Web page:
“I am excited to be leading this important piece of research, working alongside colleagues at Warwick Institute for Employment Research and RFEA – The Forces Employment Charity.

For those leaving the UK Armed Forces, employment is seen a key indicator of a successful and sustainable transition. However, whilst previous research shows that the majority of ex-Service personnel gain employment after leaving, less consideration has been given towards the longevity of the employment achieved, or whether veterans are employed in the ‘right’ jobs (i.e. fulfilling and sustainable, maximising their potential).

The proposed study aims to address this gap in research by exploring the longer-term employment outcomes for ex-Service personnel and how their time in the Service impacts these outcomes. We are also looking to identify the barriers and facilitators to successful and sustainable employment as well as gain a clear understanding of how ‘successful employment’ is defined.”


Forces in Mind Trust and King’s Centre for Military Health Research hold veterans’ mental health conference in London

Today, the King’s Centre for Military Health Research is holding its annual Veterans’ Mental Health Conference at King’s College London. Co-supported and sponsored by the Forces in Mind Trust (FiMT), this conference is providing a range of stakeholders including medical practitioners, third sector providers, academics, and government ministers with the opportunity to share knowledge, best practice, and recent research on mental health issues effecting the ex-Service community.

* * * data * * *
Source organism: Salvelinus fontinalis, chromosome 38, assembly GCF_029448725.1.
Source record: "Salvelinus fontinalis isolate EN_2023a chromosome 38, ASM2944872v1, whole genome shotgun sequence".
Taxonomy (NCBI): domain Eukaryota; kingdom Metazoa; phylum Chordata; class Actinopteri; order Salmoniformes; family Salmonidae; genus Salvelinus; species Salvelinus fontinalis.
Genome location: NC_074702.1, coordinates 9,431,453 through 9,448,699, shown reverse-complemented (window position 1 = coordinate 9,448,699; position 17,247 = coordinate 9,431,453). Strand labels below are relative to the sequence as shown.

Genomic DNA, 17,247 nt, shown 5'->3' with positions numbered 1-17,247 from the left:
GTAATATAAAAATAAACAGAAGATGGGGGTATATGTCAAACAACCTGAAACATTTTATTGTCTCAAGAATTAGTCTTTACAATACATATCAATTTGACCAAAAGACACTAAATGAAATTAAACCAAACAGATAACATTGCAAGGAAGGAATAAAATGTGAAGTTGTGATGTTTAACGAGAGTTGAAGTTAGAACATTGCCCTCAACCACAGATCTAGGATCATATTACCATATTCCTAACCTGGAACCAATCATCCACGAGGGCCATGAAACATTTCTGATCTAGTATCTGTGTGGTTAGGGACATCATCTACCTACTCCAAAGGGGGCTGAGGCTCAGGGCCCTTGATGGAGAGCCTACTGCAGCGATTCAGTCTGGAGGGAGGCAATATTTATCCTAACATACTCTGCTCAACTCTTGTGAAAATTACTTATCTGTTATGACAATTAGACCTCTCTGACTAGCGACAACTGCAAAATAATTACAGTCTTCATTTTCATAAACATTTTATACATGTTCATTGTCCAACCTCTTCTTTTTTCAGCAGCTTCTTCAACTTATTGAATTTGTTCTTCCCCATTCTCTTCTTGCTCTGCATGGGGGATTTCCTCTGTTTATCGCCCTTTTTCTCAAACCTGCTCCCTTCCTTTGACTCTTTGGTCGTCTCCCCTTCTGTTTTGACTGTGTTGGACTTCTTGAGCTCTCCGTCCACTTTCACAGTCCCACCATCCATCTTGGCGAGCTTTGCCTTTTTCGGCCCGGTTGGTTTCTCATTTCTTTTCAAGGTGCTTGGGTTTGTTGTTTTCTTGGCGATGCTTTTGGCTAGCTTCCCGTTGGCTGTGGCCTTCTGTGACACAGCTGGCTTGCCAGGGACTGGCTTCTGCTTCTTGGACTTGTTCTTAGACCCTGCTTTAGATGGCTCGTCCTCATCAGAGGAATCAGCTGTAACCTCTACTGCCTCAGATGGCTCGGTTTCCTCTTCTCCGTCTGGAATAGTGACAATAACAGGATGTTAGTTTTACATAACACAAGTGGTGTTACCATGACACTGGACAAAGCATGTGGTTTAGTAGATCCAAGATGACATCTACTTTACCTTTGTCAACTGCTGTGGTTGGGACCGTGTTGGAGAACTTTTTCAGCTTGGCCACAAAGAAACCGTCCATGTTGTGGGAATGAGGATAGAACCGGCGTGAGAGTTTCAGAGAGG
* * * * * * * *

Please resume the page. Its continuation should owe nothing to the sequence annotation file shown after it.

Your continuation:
Johnny Mercer MP, Minister for Defence People and Veterans, is delivering this conference’s opening address. Mr Mercer will be offering an overview of the work he and the Office for Veterans’ Affairs are undertaking, with a particular focus on improving mental healthcare provision in the ex-Service community.

Three newly created Executive Summaries for recently completed FiMT-funded mental-health related research projects are also being disseminated at the Conference to help inform all attendees of the important findings. The three summaries are for each of the following projects:

  1. The mental health needs of serving and ex-Service personnel: A review of the latest evidence and key stakeholder perspectives, conducted by the National Centre for Social Research
  2. A Randomised Control Trial of modular motion-assisted memory desensitisation & reconsolidation (3MDR) for treatment resistant PTSD, by Professor Jonathan Bisson, University of Cardiff
  3. Posttraumatic Stress Disorder (PTSD) and Complex PTSD (CPTSD) in Military Personnel, by Professor Thanos Karatzias and Dr Dominic Murphy of Edinburgh Napier University

Dr Neil Kitchiner and Professor Karatzias will each present on one of the latter two projects above (Dr Neil Kitchiner having been keenly involved in the 3MDR University of Cardiff project above). The respective presentations are entitled: ‘3MDR as a treatment for veterans with PTSD’, and ‘PTSD and Complex PTSD in veterans: Assessment & Treatment’.

Ray Lock, Chief Executive at FiMT says:

“This conference promises to be as informative as it is exciting.  It will allow researchers to showcase their excellent work on the mental health issues most affecting ex-Service personnel, as well as share this with key stakeholders who can positively impact this area.

This is the fifth such conference that the Forces in Mind Trust has sponsored.  Every year has demonstrated how much value can be gained from convening this level of expertise, and subsequent collaboration between academics and stakeholders.  We are sure that previous years’ successes will be replicated, and look forward to seeing this conference’s positive contributions towards mental healthcare provision for ex-Service personnel.”